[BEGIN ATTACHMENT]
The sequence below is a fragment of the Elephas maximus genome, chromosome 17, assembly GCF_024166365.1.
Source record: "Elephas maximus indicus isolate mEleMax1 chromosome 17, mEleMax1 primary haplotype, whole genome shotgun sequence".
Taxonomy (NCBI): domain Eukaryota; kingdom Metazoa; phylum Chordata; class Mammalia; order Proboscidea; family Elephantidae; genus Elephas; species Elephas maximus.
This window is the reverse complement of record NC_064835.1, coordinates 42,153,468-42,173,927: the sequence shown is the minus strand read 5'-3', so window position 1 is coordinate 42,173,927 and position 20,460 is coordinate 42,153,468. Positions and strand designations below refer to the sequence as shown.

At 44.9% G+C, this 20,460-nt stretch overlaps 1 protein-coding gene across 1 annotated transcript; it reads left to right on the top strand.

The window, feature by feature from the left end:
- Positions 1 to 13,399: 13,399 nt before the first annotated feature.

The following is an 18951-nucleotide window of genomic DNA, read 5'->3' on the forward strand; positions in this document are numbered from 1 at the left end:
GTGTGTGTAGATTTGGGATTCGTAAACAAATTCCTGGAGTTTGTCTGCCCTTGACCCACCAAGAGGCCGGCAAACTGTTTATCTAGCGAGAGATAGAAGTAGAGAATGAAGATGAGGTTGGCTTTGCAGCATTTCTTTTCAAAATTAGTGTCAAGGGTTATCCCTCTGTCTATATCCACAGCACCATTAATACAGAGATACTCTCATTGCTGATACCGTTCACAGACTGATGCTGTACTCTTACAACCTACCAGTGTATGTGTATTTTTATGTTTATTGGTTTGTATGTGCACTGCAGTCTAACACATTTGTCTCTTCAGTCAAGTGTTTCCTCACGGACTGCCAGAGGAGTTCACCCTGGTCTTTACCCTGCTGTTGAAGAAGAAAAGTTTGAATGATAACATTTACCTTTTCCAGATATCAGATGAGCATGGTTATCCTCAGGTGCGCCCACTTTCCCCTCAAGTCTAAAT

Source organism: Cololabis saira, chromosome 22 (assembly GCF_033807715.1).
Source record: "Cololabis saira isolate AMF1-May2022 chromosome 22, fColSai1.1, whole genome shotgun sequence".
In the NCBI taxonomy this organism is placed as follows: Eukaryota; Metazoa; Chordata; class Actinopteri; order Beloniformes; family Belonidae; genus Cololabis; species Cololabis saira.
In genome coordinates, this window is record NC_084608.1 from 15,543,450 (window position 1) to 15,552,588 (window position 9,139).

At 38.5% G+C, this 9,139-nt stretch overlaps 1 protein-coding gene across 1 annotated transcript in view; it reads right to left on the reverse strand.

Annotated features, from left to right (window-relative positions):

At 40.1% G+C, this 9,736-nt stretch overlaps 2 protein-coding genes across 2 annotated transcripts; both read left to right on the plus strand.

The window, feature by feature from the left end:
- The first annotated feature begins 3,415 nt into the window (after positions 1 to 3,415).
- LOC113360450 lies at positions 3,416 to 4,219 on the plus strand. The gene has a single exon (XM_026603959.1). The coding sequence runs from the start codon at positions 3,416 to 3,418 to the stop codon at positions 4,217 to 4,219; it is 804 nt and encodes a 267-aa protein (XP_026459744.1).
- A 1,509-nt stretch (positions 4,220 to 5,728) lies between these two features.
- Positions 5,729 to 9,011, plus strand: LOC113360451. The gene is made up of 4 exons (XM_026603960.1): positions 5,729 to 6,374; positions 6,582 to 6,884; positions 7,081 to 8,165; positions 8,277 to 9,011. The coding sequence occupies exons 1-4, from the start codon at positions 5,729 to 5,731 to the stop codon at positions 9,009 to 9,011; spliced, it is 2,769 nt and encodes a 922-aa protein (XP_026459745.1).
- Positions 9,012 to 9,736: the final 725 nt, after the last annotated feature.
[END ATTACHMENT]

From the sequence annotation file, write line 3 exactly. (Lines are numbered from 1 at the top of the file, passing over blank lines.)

Taxonomy (NCBI): domain Eukaryota; kingdom Metazoa; phylum Chordata; class Mammalia; order Proboscidea; family Elephantidae; genus Elephas; species Elephas maximus.